If you need support in academic communication, including reading to write, writing, presentations, academic integrity, or academic expectations, please see us at the Centre for Academic Communication (CAC). We get it—we’ve been there.
You can drop by our offices in the McPherson Library at the end of the Learning Commons or make an appointment online:
Technically, I’ve only concluded the first two terms, but I have yet to grow out of the undergraduate mindset of April signaling the end of a school year. Now that it is May, I have had the chance to reflect on the many types of writing that I completed since September. In this blog post, I hope some of my reflections may be of relevance to incoming graduate students, especially clinical psychology students.
Many types of writing
There are many types of writing to learn in graduate school. In the first year, there is a great demand on time: the course load is high, you must learn psychological tests, get familiar with the research in your advisor’s lab, and write literature reviews. This can distract from other types of writing, especially mastering the writing of assessment reports and scholarship applications. Yet both these types of writings are essential for long-term success as a clinical psychology student and deserve dedication of time and effort. During the first two semesters, I allocated little time to learn these skills, and becoming more proficient at both is one of my goals for the summer months. I have found plenty of resources in the library about both types of writing. This site has a lot of specific suggestions for proposal writing that I adopted for writing my tri-council scholarship application.
Extensive feedback from your advisor
If your advisor is anything like mine, you might be surprised and even feel a bit startled the first time you open a review paper or a research proposal with feedback. The many comment boxes may be unnerving, but they are actually great news. (At least, that is the perspective I have chosen.) First, they indicate that the advisor took time to read the text closely. In other words, your advisor cares about the work you do. Second, the comments are useful. I recognize that this might not always be the case, especially for “senior” students who have committee members who may provide conflicting suggestions or students who have developed a sufficient foundation in the area and their informed opinions differ from their advisors’. As a first-year student, I have always found adopting the suggestions improves my research. Third, the advisor may provide grammatical corrections and editorial comments. This brings me to my third realization.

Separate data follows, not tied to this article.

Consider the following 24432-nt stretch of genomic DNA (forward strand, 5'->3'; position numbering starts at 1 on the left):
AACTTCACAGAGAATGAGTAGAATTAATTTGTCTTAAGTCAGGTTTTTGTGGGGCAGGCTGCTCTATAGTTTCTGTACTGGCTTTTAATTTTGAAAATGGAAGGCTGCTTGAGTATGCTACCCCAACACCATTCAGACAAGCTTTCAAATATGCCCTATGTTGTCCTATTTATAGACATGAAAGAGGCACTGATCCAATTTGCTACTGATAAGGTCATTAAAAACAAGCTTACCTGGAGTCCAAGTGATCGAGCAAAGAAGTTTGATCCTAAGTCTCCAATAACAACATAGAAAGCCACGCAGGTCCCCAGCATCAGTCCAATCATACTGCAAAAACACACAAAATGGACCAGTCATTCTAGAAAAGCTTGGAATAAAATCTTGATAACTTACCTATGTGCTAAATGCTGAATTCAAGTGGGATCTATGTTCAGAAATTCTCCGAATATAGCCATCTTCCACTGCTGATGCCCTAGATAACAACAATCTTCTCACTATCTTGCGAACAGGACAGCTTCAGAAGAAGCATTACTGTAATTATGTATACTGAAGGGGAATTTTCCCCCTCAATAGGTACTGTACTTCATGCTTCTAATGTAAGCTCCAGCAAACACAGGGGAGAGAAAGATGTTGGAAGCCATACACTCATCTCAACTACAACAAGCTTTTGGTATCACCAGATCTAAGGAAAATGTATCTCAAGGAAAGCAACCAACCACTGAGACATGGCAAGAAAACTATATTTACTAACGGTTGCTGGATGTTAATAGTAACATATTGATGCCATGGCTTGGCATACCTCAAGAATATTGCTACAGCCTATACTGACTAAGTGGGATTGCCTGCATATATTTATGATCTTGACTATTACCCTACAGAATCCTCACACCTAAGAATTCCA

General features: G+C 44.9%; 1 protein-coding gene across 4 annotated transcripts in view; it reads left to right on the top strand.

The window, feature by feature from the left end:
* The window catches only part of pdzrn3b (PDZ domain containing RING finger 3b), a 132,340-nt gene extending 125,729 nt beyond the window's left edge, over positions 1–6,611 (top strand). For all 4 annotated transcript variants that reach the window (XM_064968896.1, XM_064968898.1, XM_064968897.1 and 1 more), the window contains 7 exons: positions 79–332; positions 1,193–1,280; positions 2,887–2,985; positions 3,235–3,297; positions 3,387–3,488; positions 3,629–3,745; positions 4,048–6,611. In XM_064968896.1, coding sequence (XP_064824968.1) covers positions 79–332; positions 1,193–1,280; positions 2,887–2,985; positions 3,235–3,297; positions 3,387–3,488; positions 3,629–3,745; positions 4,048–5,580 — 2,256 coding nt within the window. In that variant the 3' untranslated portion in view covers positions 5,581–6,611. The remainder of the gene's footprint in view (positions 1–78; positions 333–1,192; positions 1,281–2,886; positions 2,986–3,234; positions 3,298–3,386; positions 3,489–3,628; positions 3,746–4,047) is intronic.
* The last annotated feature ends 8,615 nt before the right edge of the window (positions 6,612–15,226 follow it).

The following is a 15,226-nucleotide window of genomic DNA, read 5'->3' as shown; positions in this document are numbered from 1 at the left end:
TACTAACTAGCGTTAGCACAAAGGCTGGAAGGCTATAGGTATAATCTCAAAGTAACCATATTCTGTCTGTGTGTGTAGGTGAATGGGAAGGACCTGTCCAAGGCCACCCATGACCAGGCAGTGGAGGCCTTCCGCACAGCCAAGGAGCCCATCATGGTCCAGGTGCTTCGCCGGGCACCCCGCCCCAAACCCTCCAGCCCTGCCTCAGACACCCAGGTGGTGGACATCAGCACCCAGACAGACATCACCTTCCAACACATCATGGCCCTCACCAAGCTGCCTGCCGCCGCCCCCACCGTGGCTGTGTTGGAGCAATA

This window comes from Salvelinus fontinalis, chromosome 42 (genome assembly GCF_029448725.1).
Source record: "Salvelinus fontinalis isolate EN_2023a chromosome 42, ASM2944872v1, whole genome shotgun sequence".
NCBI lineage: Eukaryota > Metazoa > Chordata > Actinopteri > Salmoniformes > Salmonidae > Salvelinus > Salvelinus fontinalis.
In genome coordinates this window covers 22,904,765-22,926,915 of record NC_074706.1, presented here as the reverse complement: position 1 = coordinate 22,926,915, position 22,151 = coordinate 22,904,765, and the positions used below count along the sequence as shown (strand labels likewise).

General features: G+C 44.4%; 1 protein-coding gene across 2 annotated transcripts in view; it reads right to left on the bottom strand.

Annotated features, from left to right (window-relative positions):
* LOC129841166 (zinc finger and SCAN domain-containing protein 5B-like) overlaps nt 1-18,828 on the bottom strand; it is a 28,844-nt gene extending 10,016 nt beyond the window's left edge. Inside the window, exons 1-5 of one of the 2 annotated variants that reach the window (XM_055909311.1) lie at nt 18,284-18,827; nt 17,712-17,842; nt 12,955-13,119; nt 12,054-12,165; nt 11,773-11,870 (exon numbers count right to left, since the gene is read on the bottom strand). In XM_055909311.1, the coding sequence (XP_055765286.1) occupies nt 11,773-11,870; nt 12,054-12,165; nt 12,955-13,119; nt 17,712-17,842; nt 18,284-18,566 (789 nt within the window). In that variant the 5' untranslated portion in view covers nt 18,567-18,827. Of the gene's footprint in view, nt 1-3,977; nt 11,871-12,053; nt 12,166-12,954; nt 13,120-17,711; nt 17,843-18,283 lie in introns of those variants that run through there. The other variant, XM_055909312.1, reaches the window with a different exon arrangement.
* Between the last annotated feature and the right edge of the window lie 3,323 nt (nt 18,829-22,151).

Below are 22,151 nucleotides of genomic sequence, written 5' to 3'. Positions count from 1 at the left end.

Compensatory strategies for being a non-native English speaker work
As a non-native English speaker, I believe I spend more time revising than peers who are native English speakers. This habit partly stems from a lack of feedback on papers submitted during my undergraduate years. Not knowing why I received a better grade on one paper than another encouraged my neurotic and perfectionist tendencies – I just kept revising until a deadline. This is not necessarily a bad habit; it helped me improve the clarity and conciseness of my writing. As Gillian wrote in a post a few months ago, good punctuation and grammar requires practice. But in reality, as a graduate student there is little time for extensive rewriting. When time permits, I now try to read a style guide or visit the CAC experts who can efficiently point out recurrent grammatical errors I make. Also, simply incorporating the comments my advisor provides on my work improves the quality more than trying to revise on my own and it saves time! When revising, I now stop at the point of diminishing returns. A great law…
Experiment with writing
Since I had to do a lot of writing this past year, I experimented with systems of organization and writing settings to see how to become more productive. I finally started using a citation manager. Since I do my work both on a Mac and a PC I use Zotero; it syncs the information seamlessly. There are many other citation tools. You can find a nice comparison chart for what suits your needs here. Some people enjoy writing in groups, finding the presence of others to keep them accountable. Writing in a group did keep me from browsing online shopping sites and checking emails, but I also felt awkward. I tried writing in cafes, but the noise was distracting and the cost of snacks adds up quickly. Ultimately, I found that home is the best place for me to work – I can drink my weight in coffee and tea for free, and there is silence.
Somewhat surprising to myself, I find that my confidence in writing increased after the first year and the writing process is easier. I am looking forward to writing the introduction to my thesis over the summer. Anyway, happy writing!
Cindy Quan is a Master’s candidate in Clinical Psychology at the University of Victoria. Her research interests include the intersection of culture and mental health as well as risks and protective factors in vulnerable families. When not working, she loves spending her time playing racquet sports, travelling and cooking.